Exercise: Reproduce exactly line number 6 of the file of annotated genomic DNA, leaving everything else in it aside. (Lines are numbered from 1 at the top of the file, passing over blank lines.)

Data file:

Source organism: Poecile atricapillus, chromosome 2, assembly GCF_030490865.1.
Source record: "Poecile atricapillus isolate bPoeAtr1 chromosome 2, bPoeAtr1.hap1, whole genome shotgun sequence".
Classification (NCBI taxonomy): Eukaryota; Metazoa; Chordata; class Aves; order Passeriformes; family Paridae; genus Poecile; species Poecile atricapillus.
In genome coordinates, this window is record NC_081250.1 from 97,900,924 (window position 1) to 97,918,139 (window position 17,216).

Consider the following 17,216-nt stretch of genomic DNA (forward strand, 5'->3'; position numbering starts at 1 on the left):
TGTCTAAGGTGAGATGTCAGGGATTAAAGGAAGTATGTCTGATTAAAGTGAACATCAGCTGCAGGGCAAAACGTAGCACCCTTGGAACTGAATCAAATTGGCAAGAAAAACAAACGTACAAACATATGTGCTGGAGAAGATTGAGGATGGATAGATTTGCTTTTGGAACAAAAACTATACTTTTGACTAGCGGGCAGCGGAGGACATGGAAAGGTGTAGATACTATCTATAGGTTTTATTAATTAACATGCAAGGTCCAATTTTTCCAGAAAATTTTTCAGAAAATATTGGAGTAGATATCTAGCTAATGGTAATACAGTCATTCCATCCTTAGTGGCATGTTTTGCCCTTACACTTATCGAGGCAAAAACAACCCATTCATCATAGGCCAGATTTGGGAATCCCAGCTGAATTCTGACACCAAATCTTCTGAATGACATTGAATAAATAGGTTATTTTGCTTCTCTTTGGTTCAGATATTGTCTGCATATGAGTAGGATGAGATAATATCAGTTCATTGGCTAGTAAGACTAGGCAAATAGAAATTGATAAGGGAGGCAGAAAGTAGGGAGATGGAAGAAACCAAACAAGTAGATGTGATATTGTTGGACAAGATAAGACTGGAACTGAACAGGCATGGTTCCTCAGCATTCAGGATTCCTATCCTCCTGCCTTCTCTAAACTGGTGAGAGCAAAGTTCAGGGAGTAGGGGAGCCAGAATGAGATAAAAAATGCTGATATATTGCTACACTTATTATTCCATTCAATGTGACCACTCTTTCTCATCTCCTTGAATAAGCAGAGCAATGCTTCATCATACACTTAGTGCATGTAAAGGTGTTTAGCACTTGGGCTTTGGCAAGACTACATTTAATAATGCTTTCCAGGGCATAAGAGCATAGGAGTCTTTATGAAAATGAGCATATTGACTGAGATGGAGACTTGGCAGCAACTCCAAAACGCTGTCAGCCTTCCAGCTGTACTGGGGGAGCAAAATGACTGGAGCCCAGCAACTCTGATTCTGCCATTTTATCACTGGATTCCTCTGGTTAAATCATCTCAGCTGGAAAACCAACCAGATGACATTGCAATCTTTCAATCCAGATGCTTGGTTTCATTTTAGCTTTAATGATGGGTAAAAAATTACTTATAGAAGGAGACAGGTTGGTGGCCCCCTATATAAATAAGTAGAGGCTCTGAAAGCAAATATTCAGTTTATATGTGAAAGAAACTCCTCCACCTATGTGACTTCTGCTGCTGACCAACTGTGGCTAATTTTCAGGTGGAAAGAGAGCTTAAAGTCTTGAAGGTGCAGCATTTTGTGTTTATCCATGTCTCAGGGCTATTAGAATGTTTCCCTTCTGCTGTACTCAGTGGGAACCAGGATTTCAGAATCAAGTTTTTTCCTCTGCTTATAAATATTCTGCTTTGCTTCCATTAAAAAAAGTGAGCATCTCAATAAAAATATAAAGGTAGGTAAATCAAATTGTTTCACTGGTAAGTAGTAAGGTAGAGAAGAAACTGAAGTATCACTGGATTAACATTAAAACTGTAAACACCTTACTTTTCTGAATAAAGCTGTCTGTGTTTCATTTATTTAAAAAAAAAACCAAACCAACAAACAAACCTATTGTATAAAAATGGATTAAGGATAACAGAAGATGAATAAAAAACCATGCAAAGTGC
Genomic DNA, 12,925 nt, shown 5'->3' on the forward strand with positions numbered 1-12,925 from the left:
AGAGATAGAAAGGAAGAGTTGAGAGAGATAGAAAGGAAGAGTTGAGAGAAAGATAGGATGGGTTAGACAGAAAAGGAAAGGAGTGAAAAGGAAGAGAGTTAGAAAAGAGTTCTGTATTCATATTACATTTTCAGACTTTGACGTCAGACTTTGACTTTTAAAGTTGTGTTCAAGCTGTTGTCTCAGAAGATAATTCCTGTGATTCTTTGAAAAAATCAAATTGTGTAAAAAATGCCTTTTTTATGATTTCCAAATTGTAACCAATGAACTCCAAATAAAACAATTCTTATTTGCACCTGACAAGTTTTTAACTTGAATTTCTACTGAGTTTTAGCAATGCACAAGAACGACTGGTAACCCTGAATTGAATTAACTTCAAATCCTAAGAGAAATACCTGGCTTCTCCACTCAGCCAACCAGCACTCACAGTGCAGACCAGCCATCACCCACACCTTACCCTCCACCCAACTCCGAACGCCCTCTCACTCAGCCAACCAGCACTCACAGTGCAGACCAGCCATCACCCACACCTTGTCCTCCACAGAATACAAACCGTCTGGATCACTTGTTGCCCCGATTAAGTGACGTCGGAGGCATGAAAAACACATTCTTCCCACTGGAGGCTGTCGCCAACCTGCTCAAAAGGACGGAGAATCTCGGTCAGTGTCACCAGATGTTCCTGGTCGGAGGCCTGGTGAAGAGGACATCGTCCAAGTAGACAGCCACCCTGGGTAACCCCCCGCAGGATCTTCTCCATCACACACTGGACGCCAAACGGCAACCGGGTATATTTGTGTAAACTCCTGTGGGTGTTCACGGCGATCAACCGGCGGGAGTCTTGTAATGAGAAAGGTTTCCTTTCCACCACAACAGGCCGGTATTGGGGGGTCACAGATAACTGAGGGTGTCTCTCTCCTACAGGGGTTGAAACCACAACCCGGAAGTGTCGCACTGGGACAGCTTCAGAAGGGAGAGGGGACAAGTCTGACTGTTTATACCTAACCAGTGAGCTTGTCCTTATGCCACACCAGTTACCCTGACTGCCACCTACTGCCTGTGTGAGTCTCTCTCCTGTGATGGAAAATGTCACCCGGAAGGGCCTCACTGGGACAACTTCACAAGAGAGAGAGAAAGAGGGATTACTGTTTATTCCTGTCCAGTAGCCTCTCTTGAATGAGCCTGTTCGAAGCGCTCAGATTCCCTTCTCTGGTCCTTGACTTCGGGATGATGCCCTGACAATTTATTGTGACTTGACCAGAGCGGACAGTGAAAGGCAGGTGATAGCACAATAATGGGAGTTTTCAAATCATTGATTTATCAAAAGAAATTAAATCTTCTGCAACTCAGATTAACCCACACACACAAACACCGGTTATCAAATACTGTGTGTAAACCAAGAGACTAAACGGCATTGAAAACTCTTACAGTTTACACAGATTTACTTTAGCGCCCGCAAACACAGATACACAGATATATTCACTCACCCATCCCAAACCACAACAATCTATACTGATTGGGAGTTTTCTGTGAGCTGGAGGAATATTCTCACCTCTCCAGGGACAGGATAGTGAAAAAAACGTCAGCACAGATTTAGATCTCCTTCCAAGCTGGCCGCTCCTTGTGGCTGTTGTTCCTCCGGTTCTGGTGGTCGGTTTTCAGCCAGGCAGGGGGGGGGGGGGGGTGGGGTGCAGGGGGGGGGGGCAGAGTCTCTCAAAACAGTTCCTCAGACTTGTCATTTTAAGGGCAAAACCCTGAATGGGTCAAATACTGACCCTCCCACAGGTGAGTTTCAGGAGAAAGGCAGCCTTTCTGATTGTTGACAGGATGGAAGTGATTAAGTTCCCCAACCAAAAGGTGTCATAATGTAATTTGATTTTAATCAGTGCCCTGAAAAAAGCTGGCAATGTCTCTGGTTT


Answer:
TGTCTAAGGTGAGATGTCAGGGATTAAAGGAAGTATGTCTGATTAAAGTGAACATCAGCTGCAGGGCAAAACGTAGCACCCTTGGAACTGAATCAAATTGGCAAGAAAAACAAACGTACAAACATATGTGCTGGAGAAGATTGAGGATGGATAGATTTGCTTTTGGAACAAAAACTATACTTTTGACTAGCGGGCAGCGGAGGACATGGAAAGGTGTAGATACTATCTATAGGTTTTATTAATTAACATGCAAGGTCCAATTTTTCCAGAAAATTTTTCAGAAAATATTGGAGTAGATATCTAGCTAATGGTAATACAGTCATTCCATCCTTAGTGGCATGTTTTGCCCTTACACTTATCGAGGCAAAAACAACCCATTCATCATAGGCCAGATTTGGGAATCCCAGCTGAATTCTGACACCAAATCTTCTGAATGACATTGAATAAATAGGTTATTTTGCTTCTCTTTGGTTCAGATATTGTCTGCATATGAGTAGGATGAGATAATATCAGTTCATTGGCTAGTAAGACTAGGCAAATAGAAATTGATAAGGGAGGCAGAAAGTAGGGAGATGGAAGAAACCAAACAAGTAGATGTGATATTGTTGGACAAGATAAGACTGGAACTGAACAGGCATGGTTCCTCAGCATTCAGGATTCCTATCCTCCTGCCTTCTCTAAACTGGTGAGAGCAAAGTTCAGGGAGTAGGGGAGCCAGAATGAGATAAAAAATGCTGATATATTGCTACACTTATTATTCCATTCAATGTGACCACTCTTTCTCATCTCCTTGAATAAGCAGAGCAATGCTTCATCATACACTTAGTGCATGTAAAGGTGTTTAGCACTTGGGCTTTGGCAAGACTACATTTAATAATGCTTTCCAGGGCATAAGAGCATAGGAGTCTTTATGAAAATGAGCATATTGACTGAGATGGAGACTTGGCAGCAACTCCAAAACGCTGTCAGCCTTCCAGCTGTACTGGGGGAGCAAAATGACTGGAGCCCAGCAACTCTGATTCTGCCATTTTATCACTGGATTCCTCTGGTTAAATCATCTCAGCTGGAAAACCAACCAGATGACATTGCAATCTTTCAATCCAGATGCTTGGTTTCATTTTAGCTTTAATGATGGGTAAAAAATTACTTATAGAAGGAGACAGGTTGGTGGCCCCCTATATAAATAAGTAGAGGCTCTGAAAGCAAATATTCAGTTTATATGTGAAAGAAACTCCTCCACCTATGTGACTTCTGCTGCTGACCAACTGTGGCTAATTTTCAGGTGGAAAGAGAGCTTAAAGTCTTGAAGGTGCAGCATTTTGTGTTTATCCATGTCTCAGGGCTATTAGAATGTTTCCCTTCTGCTGTACTCAGTGGGAACCAGGATTTCAGAATCAAGTTTTTTCCTCTGCTTATAAATATTCTGCTTTGCTTCCATTAAAAAAAGTGAGCATCTCAATAAAAATATAAAGGTAGGTAAATCAAATTGTTTCACTGGTAAGTAGTAAGGTAGAGAAGAAACTGAAGTATCACTGGATTAACATTAAAACTGTAAACACCTTACTTTTCTGAATAAAGCTGTCTGTGTTTCATTTATTTAAAAAAAAAACCAAACCAACAAACAAACCTATTGTATAAAAATGGATTAAGGATAACAGAAGATGAATAAAAAACCATGCAAAGTGC